Watching these films just might make you feel better about your own family. If your personal clan happens to be gathered for the viewings, you could observe their moments of discomfort throughout. It might even be more entertaining than football on Thanksgiving. A very honorable mention goes to Thomas Vinterberg’s The Celebration, which has previously been recommended.
Careful (1993) is directed by Guy Maddin. Noted for his homages to the early traditions of film by using black and white, Maddin was coaxed by his producer on this outing to create his first color feature. Of course, being Guy Maddin, he chose the antiquated two-strip technicolor process to create one of his all-time greatest achievements in Careful. It’s the story of a mother and her sons struggling for contentment in the face of a sorrowful past and and a difficult present.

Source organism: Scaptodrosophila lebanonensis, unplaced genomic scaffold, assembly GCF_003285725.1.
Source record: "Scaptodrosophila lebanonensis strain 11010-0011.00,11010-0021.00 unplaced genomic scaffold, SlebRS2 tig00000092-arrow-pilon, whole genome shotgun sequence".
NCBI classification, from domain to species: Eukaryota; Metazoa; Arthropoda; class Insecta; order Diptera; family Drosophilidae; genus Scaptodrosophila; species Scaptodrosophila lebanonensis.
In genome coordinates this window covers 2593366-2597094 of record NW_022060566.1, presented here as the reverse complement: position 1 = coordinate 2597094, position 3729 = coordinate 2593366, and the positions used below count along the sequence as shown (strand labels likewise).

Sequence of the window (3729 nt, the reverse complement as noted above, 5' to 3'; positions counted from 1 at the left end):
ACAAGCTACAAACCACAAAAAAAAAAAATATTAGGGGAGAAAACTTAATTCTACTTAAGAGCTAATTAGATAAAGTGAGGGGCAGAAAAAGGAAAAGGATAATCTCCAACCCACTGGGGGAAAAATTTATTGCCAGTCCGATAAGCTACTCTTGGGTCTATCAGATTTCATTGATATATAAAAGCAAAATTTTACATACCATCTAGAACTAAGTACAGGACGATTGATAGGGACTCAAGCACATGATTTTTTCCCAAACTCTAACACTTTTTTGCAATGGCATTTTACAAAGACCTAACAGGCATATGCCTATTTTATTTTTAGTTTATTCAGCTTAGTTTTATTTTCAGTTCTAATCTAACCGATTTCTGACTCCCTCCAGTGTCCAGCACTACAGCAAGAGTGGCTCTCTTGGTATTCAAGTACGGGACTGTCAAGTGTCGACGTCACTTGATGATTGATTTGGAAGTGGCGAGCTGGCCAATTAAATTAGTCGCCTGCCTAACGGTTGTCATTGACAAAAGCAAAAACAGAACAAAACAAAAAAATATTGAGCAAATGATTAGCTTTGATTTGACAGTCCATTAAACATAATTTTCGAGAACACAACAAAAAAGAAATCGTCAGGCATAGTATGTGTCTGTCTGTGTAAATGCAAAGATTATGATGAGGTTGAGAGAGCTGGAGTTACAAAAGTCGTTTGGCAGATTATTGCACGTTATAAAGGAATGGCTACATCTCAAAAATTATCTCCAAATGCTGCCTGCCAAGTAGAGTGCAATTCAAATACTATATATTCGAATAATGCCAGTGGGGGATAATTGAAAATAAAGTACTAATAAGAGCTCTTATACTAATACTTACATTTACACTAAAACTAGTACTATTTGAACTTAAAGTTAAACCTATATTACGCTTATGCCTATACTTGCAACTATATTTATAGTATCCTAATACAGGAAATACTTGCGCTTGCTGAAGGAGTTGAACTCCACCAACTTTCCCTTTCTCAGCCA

Hannah and Her Sisters (1986) is directed by Woody Allen. Three sisters face their own problems, as well as each other’s. Hannah and Her Sisters is provocative and very funny, and it easily passes all three criteria of the Bechdel Test. It’s one of Woody Allen’s masterpieces, and truly must be seen.
Grey Gardens (1976) is directed by the brothers Albert & David Maysles. The famed documentary duo captures the Beales, a mother and daughter who live together in a decrepit New England estate. Their glory days are past, but notions of grandeur still live on in their daily perceptions.
Happiness (1998) is directed by Todd Solondz. Possibly the darkest of dark comedies, Happiness is painfully unyielding. A family with three sisters must confront the forces that affect their lives. Brace yourself for one of the most infamous independent films of the 1990s. Beyond its reputation lies originality and excellent storytelling.